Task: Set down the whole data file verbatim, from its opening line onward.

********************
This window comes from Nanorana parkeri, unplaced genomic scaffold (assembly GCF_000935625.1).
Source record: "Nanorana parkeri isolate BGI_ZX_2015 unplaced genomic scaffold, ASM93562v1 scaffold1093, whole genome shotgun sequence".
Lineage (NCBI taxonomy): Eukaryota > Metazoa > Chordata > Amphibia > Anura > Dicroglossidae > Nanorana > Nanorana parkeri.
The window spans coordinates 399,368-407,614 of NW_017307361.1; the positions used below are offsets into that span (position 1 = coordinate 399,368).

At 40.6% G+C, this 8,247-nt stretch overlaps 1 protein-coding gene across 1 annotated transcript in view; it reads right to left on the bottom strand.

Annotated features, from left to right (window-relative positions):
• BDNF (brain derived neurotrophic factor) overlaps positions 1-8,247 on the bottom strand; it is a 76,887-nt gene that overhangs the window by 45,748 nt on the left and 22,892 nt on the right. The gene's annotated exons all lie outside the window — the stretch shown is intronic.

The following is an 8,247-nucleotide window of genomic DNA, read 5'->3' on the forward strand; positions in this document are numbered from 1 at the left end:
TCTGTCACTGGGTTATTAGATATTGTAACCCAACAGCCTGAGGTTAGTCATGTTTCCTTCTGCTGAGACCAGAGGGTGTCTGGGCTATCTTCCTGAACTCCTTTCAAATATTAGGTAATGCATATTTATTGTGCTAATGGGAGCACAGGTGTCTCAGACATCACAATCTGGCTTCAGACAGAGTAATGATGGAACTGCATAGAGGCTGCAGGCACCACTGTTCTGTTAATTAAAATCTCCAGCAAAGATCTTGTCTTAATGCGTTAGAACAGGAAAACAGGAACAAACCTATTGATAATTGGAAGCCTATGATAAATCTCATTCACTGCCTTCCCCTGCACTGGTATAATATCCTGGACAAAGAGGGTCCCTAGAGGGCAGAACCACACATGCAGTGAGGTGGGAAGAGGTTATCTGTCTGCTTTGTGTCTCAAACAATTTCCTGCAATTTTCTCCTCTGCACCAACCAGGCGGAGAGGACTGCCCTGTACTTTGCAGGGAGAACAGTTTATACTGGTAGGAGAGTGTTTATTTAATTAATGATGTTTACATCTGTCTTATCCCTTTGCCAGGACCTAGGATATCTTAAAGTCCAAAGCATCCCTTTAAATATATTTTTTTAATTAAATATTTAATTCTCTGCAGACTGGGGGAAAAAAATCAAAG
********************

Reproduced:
This window comes from Nanorana parkeri, unplaced genomic scaffold (assembly GCF_000935625.1).
Source record: "Nanorana parkeri isolate BGI_ZX_2015 unplaced genomic scaffold, ASM93562v1 scaffold1093, whole genome shotgun sequence".
Lineage (NCBI taxonomy): Eukaryota > Metazoa > Chordata > Amphibia > Anura > Dicroglossidae > Nanorana > Nanorana parkeri.
The window spans coordinates 399,368-407,614 of NW_017307361.1; the positions used below are offsets into that span (position 1 = coordinate 399,368).

At 40.6% G+C, this 8,247-nt stretch overlaps 1 protein-coding gene across 1 annotated transcript in view; it reads right to left on the bottom strand.

Annotated features, from left to right (window-relative positions):
• BDNF (brain derived neurotrophic factor) overlaps positions 1-8,247 on the bottom strand; it is a 76,887-nt gene that overhangs the window by 45,748 nt on the left and 22,892 nt on the right. The gene's annotated exons all lie outside the window — the stretch shown is intronic.

The following is an 8,247-nucleotide window of genomic DNA, read 5'->3' on the forward strand; positions in this document are numbered from 1 at the left end:
TCTGTCACTGGGTTATTAGATATTGTAACCCAACAGCCTGAGGTTAGTCATGTTTCCTTCTGCTGAGACCAGAGGGTGTCTGGGCTATCTTCCTGAACTCCTTTCAAATATTAGGTAATGCATATTTATTGTGCTAATGGGAGCACAGGTGTCTCAGACATCACAATCTGGCTTCAGACAGAGTAATGATGGAACTGCATAGAGGCTGCAGGCACCACTGTTCTGTTAATTAAAATCTCCAGCAAAGATCTTGTCTTAATGCGTTAGAACAGGAAAACAGGAACAAACCTATTGATAATTGGAAGCCTATGATAAATCTCATTCACTGCCTTCCCCTGCACTGGTATAATATCCTGGACAAAGAGGGTCCCTAGAGGGCAGAACCACACATGCAGTGAGGTGGGAAGAGGTTATCTGTCTGCTTTGTGTCTCAAACAATTTCCTGCAATTTTCTCCTCTGCACCAACCAGGCGGAGAGGACTGCCCTGTACTTTGCAGGGAGAACAGTTTATACTGGTAGGAGAGTGTTTATTTAATTAATGATGTTTACATCTGTCTTATCCCTTTGCCAGGACCTAGGATATCTTAAAGTCCAAAGCATCCCTTTAAATATATTTTTTTAATTAAATATTTAATTCTCTGCAGACTGGGGGAAAAAAATCAAAG